Thursday, 5 April 2012

What kind of students do I want to pass on?

I've been thinking a lot about what it is I am actually trying to achieve as a maths teacher. With good students it's easy to not question the standard form of maths education, but with middle and lower-achieving classes I question the relevance of a lot of content.

I've been slowly reading through some of the blogs I found in my first over-excited blog weekend, and after reading all of exzuberant and infinigons, I've thought a lot about quality teaching, assessment, problem-solving skills and engaging, relevant learning activities. Reading this post today made me think about what the key, transferable, whole-of-life skills are that I should be trying to impart. If I taught at the kind of school where many kids went to university I might not care as much about this, but probably 50% of our students won't do maths in year 11 and 12, and only a handful will be studying any mathematics after school. So what the hell are we doing? And why?

This is a big problem and I have a short attention span but I kind of continued the thought on a slight tangent.

Today I was also making up a new maths game (as you do), and I though about how most of my students aren't great at playing games that require much strategy. And in fact a lot of the "cool", engaging activities we want to do, anything that requires independent thought, critical thinking, deep understanding, dealing with open-ended problems, etc. etc. seems to stump our kids.

So I thought, that's something to start thinking about. This type of thinking, dealing with these types of problems and activities, these are all just skills too. They need to practise them. We need to be persistent, and we need to maybe scaffold learning how to learn that way?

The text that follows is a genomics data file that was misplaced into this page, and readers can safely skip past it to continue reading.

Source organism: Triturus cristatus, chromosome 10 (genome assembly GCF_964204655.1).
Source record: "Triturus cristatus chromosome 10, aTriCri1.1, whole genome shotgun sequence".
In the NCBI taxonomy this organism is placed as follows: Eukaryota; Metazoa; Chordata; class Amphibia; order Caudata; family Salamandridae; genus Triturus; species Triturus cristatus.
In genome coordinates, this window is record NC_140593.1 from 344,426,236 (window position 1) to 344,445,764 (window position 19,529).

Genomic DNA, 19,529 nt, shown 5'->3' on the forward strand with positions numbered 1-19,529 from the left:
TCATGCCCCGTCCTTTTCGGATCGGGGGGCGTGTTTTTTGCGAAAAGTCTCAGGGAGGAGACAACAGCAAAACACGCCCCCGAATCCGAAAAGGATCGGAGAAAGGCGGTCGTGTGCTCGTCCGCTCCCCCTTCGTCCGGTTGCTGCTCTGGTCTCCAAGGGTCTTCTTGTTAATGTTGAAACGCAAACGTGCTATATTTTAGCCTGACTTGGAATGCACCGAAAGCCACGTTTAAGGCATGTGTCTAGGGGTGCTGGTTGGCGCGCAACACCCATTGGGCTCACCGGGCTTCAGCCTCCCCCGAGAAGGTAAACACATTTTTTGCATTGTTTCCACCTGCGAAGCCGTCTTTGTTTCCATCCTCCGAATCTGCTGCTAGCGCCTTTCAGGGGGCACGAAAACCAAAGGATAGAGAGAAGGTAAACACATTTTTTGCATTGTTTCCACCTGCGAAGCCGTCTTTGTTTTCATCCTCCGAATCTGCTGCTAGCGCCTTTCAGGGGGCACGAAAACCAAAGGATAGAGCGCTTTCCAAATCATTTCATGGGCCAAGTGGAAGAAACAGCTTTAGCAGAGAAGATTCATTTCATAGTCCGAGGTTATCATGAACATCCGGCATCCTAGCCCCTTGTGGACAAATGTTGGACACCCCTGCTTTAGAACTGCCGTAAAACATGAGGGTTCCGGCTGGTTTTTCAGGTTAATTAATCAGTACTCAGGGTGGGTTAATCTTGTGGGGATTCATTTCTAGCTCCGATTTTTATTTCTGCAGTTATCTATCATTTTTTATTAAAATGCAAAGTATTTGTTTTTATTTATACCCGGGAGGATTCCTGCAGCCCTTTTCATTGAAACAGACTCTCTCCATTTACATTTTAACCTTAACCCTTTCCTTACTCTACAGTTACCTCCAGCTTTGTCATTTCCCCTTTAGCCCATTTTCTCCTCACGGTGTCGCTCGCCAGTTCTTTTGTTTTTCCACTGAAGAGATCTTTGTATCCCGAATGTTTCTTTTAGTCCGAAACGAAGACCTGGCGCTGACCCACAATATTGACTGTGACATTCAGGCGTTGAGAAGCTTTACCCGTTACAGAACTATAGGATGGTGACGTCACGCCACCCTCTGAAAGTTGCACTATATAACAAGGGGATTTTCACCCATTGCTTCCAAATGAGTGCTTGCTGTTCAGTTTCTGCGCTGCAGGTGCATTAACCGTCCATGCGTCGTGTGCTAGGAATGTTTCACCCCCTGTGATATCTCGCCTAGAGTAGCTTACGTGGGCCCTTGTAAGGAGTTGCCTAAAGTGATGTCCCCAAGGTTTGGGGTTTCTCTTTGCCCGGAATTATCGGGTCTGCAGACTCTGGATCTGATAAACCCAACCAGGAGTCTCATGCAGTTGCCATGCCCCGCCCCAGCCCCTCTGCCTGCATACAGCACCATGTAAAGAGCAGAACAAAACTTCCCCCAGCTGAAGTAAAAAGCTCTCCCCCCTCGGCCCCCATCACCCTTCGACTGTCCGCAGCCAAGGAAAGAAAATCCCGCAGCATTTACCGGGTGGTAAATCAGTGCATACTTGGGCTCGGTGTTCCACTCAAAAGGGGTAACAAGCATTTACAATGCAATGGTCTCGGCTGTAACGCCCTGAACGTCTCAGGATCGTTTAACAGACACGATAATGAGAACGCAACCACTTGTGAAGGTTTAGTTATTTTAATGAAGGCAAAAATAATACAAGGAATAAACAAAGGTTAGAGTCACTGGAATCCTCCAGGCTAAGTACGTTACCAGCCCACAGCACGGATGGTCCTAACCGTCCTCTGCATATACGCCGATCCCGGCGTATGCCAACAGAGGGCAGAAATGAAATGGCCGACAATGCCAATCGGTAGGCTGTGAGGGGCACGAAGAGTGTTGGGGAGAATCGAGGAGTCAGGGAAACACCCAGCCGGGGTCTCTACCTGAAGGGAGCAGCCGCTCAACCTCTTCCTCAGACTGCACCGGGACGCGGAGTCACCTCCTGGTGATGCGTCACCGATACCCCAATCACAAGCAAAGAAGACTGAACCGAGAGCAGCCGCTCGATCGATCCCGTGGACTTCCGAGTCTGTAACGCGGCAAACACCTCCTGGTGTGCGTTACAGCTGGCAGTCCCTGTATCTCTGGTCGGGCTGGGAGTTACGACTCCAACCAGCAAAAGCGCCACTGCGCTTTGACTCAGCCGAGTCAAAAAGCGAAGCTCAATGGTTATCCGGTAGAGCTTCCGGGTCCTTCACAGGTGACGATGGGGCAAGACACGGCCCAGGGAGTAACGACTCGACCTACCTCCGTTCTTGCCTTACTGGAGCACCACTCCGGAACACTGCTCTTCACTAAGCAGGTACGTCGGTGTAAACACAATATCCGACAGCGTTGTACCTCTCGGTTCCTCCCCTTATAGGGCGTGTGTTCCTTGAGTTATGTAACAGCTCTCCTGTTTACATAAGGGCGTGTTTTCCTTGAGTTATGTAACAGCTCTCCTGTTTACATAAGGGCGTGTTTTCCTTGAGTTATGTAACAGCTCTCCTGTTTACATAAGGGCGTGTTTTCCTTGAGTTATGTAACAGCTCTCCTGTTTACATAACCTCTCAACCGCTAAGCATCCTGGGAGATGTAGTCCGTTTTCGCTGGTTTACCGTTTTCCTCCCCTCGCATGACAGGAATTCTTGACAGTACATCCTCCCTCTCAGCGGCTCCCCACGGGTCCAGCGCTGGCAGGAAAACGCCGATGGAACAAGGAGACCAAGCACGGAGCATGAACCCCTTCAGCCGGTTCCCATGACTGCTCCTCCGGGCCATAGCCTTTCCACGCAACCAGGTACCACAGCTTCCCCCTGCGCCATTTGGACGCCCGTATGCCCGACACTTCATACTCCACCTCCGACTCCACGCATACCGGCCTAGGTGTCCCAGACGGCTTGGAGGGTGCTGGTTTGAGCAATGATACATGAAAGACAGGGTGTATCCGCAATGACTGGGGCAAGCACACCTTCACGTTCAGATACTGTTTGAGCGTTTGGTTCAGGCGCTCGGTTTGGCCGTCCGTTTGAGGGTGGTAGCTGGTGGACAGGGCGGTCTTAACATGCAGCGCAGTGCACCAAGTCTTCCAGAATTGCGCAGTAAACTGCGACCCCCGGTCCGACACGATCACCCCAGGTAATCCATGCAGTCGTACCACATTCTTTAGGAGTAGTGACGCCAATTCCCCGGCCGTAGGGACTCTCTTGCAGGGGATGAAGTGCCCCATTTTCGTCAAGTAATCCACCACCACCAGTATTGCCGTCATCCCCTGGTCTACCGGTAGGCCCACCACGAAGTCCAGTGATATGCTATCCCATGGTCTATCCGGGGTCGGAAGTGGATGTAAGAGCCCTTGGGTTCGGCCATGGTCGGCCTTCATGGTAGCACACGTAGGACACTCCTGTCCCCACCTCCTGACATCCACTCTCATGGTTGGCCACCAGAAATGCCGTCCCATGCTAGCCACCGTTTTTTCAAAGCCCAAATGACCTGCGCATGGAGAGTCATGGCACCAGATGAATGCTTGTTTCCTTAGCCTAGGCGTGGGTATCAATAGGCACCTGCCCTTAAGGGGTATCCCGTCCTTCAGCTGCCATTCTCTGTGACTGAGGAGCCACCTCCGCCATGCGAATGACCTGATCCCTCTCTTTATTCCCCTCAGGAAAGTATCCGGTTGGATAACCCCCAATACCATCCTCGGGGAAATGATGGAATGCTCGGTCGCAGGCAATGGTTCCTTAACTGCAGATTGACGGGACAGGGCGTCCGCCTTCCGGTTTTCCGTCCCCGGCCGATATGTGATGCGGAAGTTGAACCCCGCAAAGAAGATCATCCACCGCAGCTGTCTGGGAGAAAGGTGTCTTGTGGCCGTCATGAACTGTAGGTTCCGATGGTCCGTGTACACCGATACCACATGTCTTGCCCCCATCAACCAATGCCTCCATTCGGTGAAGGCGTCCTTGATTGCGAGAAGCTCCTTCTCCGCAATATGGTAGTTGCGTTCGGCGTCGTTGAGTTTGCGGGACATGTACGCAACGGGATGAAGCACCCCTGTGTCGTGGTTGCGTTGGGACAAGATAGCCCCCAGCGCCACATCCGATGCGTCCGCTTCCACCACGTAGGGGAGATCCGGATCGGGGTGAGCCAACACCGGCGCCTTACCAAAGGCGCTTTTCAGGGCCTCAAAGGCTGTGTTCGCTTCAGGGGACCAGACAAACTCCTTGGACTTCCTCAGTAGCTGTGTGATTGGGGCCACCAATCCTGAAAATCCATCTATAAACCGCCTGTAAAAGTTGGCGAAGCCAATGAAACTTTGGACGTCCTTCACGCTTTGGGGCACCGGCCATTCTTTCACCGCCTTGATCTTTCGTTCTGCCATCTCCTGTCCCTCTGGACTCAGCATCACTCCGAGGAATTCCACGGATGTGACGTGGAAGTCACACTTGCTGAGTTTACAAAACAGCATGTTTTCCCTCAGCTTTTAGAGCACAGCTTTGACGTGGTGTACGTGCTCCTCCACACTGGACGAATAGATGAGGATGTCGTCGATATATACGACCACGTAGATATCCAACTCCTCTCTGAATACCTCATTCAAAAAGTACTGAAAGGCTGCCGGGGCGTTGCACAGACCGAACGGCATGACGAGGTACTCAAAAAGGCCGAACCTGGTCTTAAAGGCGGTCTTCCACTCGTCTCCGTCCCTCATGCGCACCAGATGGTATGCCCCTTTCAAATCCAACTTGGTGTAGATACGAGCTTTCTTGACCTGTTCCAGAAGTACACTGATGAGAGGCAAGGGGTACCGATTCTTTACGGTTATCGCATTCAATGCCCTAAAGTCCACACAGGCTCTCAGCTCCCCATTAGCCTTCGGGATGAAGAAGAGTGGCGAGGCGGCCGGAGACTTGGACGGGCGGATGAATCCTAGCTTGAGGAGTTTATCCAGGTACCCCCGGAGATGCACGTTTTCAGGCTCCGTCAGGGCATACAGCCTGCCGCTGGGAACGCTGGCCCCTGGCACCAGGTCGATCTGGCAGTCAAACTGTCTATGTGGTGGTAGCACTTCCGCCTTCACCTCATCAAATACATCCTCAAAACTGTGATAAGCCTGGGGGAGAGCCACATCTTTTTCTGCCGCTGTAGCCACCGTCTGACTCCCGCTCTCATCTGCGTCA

I have the top year 7 class. They are pretty good at maths so far (most of them) and from here I have to try to turn them into hard-working, keen, interested, engaged, skilled maths learners. And maybe that means I need them to be:
  • used to learning games, playing games, strategising and coming up with variations to games
  • used to solving problems
  • used to working on projects
  • used to working in groups
  • used to reasoning about and communicating concepts
  • used to tackling open-ended problems
as much as, or even instead of:
  • doing lots of drill questions from textbooks or worksheets 
Which means I need to make sure I'm doing these things. I've made a start on games and have some group projects about communicating concepts planned, but need lots more problem-solving especially.


  1. The first list? The good one? That is roughly what I have in mind whenever I play with my kids. I always provide affirmation and validation when they come up with new song lyrics or games and it's easy to get stuck in a rut but I try to make "something new" one of the ruts.

    1. There is some value to the second short crappy-sounding list, just not on its own. I should probably add "used to receiving affirmation and validation for their efforts" to the first list too, but I already do that one I think :)